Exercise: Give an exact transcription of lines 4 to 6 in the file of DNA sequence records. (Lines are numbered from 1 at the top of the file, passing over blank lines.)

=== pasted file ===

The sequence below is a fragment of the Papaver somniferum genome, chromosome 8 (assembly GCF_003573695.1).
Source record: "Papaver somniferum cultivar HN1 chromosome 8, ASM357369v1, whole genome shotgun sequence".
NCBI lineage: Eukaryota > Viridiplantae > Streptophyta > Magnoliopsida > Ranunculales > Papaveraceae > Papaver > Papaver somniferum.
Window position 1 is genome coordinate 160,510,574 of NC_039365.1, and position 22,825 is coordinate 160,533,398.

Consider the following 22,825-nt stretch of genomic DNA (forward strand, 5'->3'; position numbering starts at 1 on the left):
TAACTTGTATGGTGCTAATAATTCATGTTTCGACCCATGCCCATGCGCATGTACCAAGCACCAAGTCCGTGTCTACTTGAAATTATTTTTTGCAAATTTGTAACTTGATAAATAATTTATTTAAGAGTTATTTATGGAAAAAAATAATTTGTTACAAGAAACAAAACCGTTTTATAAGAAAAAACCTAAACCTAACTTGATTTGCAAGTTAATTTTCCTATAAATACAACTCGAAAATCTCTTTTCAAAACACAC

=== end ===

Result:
Window position 1 is genome coordinate 160,510,574 of NC_039365.1, and position 22,825 is coordinate 160,533,398.

Consider the following 22,825-nt stretch of genomic DNA (forward strand, 5'->3'; position numbering starts at 1 on the left):
TAACTTGTATGGTGCTAATAATTCATGTTTCGACCCATGCCCATGCGCATGTACCAAGCACCAAGTCCGTGTCTACTTGAAATTATTTTTTGCAAATTTGTAACTTGATAAATAATTTATTTAAGAGTTATTTATGGAAAAAAATAATTTGTTACAAGAAACAAAACCGTTTTATAAGAAAAAACCTAAACCTAACTTGATTTGCAAGTTAATTTTCCTATAAATACAACTCGAAAATCTCTTTTCAAAACACAC